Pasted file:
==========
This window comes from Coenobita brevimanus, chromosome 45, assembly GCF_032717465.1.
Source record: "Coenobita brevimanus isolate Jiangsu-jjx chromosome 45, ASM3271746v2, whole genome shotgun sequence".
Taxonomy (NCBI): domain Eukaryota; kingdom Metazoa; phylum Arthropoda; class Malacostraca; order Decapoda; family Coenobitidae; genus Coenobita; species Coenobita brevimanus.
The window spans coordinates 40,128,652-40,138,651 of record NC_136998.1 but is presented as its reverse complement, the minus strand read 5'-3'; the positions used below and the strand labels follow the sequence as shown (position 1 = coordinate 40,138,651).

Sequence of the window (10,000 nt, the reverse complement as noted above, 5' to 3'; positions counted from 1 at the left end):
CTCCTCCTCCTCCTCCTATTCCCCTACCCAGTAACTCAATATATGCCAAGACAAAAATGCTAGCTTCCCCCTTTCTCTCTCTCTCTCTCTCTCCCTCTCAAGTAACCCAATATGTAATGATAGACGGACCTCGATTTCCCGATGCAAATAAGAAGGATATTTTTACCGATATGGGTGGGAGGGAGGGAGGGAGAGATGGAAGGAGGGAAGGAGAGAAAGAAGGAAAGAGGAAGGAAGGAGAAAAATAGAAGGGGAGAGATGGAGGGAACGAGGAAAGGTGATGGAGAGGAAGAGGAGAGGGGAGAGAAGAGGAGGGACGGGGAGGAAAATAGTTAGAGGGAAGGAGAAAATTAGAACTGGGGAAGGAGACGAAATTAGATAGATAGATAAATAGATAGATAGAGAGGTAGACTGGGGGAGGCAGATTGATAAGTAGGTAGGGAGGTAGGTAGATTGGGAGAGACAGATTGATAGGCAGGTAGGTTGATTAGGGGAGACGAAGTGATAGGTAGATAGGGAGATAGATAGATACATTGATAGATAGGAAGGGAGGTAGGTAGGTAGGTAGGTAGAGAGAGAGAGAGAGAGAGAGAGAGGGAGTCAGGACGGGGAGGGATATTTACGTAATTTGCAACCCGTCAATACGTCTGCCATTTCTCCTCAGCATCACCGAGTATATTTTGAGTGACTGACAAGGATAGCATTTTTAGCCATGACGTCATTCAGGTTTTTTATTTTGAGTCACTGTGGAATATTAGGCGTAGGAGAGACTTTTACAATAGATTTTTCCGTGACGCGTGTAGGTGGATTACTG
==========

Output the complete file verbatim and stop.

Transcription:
This window comes from Coenobita brevimanus, chromosome 45, assembly GCF_032717465.1.
Source record: "Coenobita brevimanus isolate Jiangsu-jjx chromosome 45, ASM3271746v2, whole genome shotgun sequence".
Taxonomy (NCBI): domain Eukaryota; kingdom Metazoa; phylum Arthropoda; class Malacostraca; order Decapoda; family Coenobitidae; genus Coenobita; species Coenobita brevimanus.
The window spans coordinates 40,128,652-40,138,651 of record NC_136998.1 but is presented as its reverse complement, the minus strand read 5'-3'; the positions used below and the strand labels follow the sequence as shown (position 1 = coordinate 40,138,651).

Sequence of the window (10,000 nt, the reverse complement as noted above, 5' to 3'; positions counted from 1 at the left end):
CTCCTCCTCCTCCTCCTATTCCCCTACCCAGTAACTCAATATATGCCAAGACAAAAATGCTAGCTTCCCCCTTTCTCTCTCTCTCTCTCTCTCCCTCTCAAGTAACCCAATATGTAATGATAGACGGACCTCGATTTCCCGATGCAAATAAGAAGGATATTTTTACCGATATGGGTGGGAGGGAGGGAGGGAGAGATGGAAGGAGGGAAGGAGAGAAAGAAGGAAAGAGGAAGGAAGGAGAAAAATAGAAGGGGAGAGATGGAGGGAACGAGGAAAGGTGATGGAGAGGAAGAGGAGAGGGGAGAGAAGAGGAGGGACGGGGAGGAAAATAGTTAGAGGGAAGGAGAAAATTAGAACTGGGGAAGGAGACGAAATTAGATAGATAGATAAATAGATAGATAGAGAGGTAGACTGGGGGAGGCAGATTGATAAGTAGGTAGGGAGGTAGGTAGATTGGGAGAGACAGATTGATAGGCAGGTAGGTTGATTAGGGGAGACGAAGTGATAGGTAGATAGGGAGATAGATAGATACATTGATAGATAGGAAGGGAGGTAGGTAGGTAGGTAGGTAGAGAGAGAGAGAGAGAGAGAGAGAGGGAGTCAGGACGGGGAGGGATATTTACGTAATTTGCAACCCGTCAATACGTCTGCCATTTCTCCTCAGCATCACCGAGTATATTTTGAGTGACTGACAAGGATAGCATTTTTAGCCATGACGTCATTCAGGTTTTTTATTTTGAGTCACTGTGGAATATTAGGCGTAGGAGAGACTTTTACAATAGATTTTTCCGTGACGCGTGTAGGTGGATTACTG